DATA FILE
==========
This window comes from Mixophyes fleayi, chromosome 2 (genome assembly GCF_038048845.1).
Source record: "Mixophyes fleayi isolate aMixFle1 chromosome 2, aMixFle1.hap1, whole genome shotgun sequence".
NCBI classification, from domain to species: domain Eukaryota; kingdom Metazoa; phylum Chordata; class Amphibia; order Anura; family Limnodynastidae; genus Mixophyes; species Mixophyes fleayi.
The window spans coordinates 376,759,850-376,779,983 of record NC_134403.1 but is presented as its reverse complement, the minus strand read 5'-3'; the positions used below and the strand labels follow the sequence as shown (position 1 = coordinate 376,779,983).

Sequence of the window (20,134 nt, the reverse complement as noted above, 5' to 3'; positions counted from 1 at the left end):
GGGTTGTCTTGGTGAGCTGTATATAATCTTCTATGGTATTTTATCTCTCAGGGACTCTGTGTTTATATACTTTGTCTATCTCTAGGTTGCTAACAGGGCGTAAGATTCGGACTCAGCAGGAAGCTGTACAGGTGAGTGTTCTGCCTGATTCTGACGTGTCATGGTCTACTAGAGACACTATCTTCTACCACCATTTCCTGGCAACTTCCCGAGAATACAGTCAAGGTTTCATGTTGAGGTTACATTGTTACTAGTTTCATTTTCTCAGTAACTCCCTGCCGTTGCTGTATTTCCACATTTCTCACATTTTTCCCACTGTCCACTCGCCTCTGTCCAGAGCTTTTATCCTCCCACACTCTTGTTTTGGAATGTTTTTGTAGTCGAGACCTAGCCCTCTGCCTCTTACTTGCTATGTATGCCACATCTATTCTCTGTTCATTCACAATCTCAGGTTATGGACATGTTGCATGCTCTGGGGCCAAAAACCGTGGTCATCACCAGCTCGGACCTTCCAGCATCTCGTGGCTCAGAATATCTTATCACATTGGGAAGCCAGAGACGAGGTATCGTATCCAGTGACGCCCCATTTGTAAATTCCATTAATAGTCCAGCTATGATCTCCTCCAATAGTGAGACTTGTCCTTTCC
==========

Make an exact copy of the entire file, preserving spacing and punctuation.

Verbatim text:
This window comes from Mixophyes fleayi, chromosome 2 (genome assembly GCF_038048845.1).
Source record: "Mixophyes fleayi isolate aMixFle1 chromosome 2, aMixFle1.hap1, whole genome shotgun sequence".
NCBI classification, from domain to species: domain Eukaryota; kingdom Metazoa; phylum Chordata; class Amphibia; order Anura; family Limnodynastidae; genus Mixophyes; species Mixophyes fleayi.
The window spans coordinates 376,759,850-376,779,983 of record NC_134403.1 but is presented as its reverse complement, the minus strand read 5'-3'; the positions used below and the strand labels follow the sequence as shown (position 1 = coordinate 376,779,983).

Sequence of the window (20,134 nt, the reverse complement as noted above, 5' to 3'; positions counted from 1 at the left end):
GGGTTGTCTTGGTGAGCTGTATATAATCTTCTATGGTATTTTATCTCTCAGGGACTCTGTGTTTATATACTTTGTCTATCTCTAGGTTGCTAACAGGGCGTAAGATTCGGACTCAGCAGGAAGCTGTACAGGTGAGTGTTCTGCCTGATTCTGACGTGTCATGGTCTACTAGAGACACTATCTTCTACCACCATTTCCTGGCAACTTCCCGAGAATACAGTCAAGGTTTCATGTTGAGGTTACATTGTTACTAGTTTCATTTTCTCAGTAACTCCCTGCCGTTGCTGTATTTCCACATTTCTCACATTTTTCCCACTGTCCACTCGCCTCTGTCCAGAGCTTTTATCCTCCCACACTCTTGTTTTGGAATGTTTTTGTAGTCGAGACCTAGCCCTCTGCCTCTTACTTGCTATGTATGCCACATCTATTCTCTGTTCATTCACAATCTCAGGTTATGGACATGTTGCATGCTCTGGGGCCAAAAACCGTGGTCATCACCAGCTCGGACCTTCCAGCATCTCGTGGCTCAGAATATCTTATCACATTGGGAAGCCAGAGACGAGGTATCGTATCCAGTGACGCCCCATTTGTAAATTCCATTAATAGTCCAGCTATGATCTCCTCCAATAGTGAGACTTGTCCTTTCC